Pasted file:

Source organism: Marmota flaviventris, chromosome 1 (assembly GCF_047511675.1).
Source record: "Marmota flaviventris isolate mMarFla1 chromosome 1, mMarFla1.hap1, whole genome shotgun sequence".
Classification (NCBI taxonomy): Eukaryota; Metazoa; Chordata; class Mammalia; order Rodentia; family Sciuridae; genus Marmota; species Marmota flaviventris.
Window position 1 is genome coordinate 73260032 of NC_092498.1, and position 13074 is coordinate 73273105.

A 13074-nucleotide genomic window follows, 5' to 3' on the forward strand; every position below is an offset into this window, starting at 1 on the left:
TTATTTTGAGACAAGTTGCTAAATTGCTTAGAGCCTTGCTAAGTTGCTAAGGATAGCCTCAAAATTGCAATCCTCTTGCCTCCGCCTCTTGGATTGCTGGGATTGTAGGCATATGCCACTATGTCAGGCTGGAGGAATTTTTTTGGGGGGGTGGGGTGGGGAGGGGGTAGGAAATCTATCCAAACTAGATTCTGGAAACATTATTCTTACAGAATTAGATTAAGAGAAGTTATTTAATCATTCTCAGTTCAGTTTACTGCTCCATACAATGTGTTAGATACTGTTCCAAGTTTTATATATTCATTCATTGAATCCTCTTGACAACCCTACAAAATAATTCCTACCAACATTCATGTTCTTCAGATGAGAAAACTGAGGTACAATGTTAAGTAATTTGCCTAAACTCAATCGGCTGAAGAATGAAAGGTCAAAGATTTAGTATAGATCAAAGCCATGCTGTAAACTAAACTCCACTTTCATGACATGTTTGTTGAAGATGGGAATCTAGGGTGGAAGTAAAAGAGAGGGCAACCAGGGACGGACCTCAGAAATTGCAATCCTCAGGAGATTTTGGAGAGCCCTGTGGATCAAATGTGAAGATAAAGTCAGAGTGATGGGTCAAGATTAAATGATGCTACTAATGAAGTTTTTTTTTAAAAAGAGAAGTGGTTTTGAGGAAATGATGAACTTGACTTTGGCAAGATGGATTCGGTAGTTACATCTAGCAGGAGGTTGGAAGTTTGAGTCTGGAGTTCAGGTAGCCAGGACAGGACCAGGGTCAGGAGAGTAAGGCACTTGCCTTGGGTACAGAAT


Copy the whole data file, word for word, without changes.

Source organism: Marmota flaviventris, chromosome 1 (assembly GCF_047511675.1).
Source record: "Marmota flaviventris isolate mMarFla1 chromosome 1, mMarFla1.hap1, whole genome shotgun sequence".
Classification (NCBI taxonomy): Eukaryota; Metazoa; Chordata; class Mammalia; order Rodentia; family Sciuridae; genus Marmota; species Marmota flaviventris.
Window position 1 is genome coordinate 73260032 of NC_092498.1, and position 13074 is coordinate 73273105.

A 13074-nucleotide genomic window follows, 5' to 3' on the forward strand; every position below is an offset into this window, starting at 1 on the left:
TTATTTTGAGACAAGTTGCTAAATTGCTTAGAGCCTTGCTAAGTTGCTAAGGATAGCCTCAAAATTGCAATCCTCTTGCCTCCGCCTCTTGGATTGCTGGGATTGTAGGCATATGCCACTATGTCAGGCTGGAGGAATTTTTTTGGGGGGGTGGGGTGGGGAGGGGGTAGGAAATCTATCCAAACTAGATTCTGGAAACATTATTCTTACAGAATTAGATTAAGAGAAGTTATTTAATCATTCTCAGTTCAGTTTACTGCTCCATACAATGTGTTAGATACTGTTCCAAGTTTTATATATTCATTCATTGAATCCTCTTGACAACCCTACAAAATAATTCCTACCAACATTCATGTTCTTCAGATGAGAAAACTGAGGTACAATGTTAAGTAATTTGCCTAAACTCAATCGGCTGAAGAATGAAAGGTCAAAGATTTAGTATAGATCAAAGCCATGCTGTAAACTAAACTCCACTTTCATGACATGTTTGTTGAAGATGGGAATCTAGGGTGGAAGTAAAAGAGAGGGCAACCAGGGACGGACCTCAGAAATTGCAATCCTCAGGAGATTTTGGAGAGCCCTGTGGATCAAATGTGAAGATAAAGTCAGAGTGATGGGTCAAGATTAAATGATGCTACTAATGAAGTTTTTTTTTAAAAAGAGAAGTGGTTTTGAGGAAATGATGAACTTGACTTTGGCAAGATGGATTCGGTAGTTACATCTAGCAGGAGGTTGGAAGTTTGAGTCTGGAGTTCAGGTAGCCAGGACAGGACCAGGGTCAGGAGAGTAAGGCACTTGCCTTGGGTACAGAAT